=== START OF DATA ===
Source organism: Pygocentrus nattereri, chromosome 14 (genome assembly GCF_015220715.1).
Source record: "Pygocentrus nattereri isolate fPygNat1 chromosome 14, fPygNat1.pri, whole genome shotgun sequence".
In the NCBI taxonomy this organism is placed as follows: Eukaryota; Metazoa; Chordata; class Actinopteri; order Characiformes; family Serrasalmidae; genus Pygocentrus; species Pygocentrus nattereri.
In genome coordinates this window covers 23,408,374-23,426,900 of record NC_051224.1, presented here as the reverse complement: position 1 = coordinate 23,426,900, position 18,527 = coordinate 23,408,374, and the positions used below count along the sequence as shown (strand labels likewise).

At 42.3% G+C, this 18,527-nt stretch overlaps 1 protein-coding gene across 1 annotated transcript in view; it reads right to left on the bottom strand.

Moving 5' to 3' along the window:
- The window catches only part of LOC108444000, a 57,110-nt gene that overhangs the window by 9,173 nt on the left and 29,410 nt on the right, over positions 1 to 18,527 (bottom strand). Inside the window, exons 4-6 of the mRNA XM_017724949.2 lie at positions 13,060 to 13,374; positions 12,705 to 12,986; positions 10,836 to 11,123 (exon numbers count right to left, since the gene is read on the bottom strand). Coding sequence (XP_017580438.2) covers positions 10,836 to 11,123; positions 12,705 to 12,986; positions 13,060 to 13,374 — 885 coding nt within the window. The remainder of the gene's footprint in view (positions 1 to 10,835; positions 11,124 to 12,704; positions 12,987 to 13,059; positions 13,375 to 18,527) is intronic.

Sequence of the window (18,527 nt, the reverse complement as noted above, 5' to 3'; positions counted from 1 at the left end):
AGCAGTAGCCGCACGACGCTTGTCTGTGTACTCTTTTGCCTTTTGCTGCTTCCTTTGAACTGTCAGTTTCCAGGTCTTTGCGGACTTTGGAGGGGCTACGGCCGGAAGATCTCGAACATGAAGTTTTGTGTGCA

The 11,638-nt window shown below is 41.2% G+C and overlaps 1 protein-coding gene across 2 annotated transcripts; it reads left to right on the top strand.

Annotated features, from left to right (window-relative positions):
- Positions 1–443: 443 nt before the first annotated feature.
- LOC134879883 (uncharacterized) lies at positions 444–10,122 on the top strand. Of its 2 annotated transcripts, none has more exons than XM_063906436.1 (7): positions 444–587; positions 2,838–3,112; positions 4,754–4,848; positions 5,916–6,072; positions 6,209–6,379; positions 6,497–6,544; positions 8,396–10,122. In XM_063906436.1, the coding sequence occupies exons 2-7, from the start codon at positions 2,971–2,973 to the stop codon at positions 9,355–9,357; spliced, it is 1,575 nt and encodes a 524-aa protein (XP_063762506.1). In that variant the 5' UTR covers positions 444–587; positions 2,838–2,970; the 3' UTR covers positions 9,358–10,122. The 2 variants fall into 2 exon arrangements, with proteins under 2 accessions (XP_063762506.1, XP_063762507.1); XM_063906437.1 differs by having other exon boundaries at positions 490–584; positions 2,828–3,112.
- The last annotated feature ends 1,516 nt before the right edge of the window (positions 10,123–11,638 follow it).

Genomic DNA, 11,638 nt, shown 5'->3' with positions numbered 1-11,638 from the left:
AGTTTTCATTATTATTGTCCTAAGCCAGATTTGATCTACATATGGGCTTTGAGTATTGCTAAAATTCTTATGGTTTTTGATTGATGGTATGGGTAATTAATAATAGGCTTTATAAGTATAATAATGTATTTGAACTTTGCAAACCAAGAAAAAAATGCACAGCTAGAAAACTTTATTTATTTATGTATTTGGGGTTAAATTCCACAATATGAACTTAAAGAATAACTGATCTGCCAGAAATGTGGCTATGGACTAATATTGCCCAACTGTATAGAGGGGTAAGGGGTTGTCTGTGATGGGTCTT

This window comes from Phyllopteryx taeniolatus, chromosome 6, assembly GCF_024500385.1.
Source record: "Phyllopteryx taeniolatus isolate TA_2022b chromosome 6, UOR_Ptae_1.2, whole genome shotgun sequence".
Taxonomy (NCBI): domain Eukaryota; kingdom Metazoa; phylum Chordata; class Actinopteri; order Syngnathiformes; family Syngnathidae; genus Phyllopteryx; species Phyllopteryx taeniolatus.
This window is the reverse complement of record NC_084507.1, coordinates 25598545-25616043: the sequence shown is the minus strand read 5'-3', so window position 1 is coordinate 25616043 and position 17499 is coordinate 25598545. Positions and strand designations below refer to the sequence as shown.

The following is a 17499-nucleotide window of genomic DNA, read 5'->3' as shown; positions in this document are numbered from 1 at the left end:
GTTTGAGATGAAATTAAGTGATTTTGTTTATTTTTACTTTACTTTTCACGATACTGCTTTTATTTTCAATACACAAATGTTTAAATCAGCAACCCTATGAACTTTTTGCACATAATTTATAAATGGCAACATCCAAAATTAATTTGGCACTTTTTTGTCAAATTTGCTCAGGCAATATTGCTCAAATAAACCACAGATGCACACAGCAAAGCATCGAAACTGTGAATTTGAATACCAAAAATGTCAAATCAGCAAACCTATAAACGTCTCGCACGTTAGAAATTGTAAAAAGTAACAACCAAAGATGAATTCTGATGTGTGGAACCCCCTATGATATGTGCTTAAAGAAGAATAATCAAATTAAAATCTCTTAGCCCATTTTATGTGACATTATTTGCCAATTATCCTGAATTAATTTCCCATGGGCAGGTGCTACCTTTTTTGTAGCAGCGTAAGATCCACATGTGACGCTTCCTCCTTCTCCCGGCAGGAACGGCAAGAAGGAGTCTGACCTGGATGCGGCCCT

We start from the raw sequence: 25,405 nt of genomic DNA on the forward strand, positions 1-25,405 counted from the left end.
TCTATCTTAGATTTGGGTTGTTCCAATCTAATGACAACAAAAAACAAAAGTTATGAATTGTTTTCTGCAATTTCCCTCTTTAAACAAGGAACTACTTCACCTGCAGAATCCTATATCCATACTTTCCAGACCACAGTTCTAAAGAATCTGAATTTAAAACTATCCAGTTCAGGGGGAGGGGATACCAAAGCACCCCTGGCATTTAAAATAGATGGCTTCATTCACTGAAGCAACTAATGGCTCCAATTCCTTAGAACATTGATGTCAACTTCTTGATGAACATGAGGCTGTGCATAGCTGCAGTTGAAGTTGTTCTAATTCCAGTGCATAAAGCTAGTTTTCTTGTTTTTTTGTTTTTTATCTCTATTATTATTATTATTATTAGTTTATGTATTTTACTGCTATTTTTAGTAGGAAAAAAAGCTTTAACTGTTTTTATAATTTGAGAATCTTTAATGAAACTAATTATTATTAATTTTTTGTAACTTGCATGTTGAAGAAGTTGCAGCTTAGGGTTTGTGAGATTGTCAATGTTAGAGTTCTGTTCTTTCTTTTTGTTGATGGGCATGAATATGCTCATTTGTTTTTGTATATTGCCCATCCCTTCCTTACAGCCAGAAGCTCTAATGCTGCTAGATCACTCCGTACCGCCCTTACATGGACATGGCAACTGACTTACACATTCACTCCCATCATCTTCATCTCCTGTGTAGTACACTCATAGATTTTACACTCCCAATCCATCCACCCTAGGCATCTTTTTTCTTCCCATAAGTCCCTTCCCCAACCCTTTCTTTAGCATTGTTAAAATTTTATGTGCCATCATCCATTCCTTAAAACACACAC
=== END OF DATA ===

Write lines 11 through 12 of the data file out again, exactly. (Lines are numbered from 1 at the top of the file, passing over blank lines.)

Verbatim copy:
Annotated features, from left to right (window-relative positions):
- Positions 1–443: 443 nt before the first annotated feature.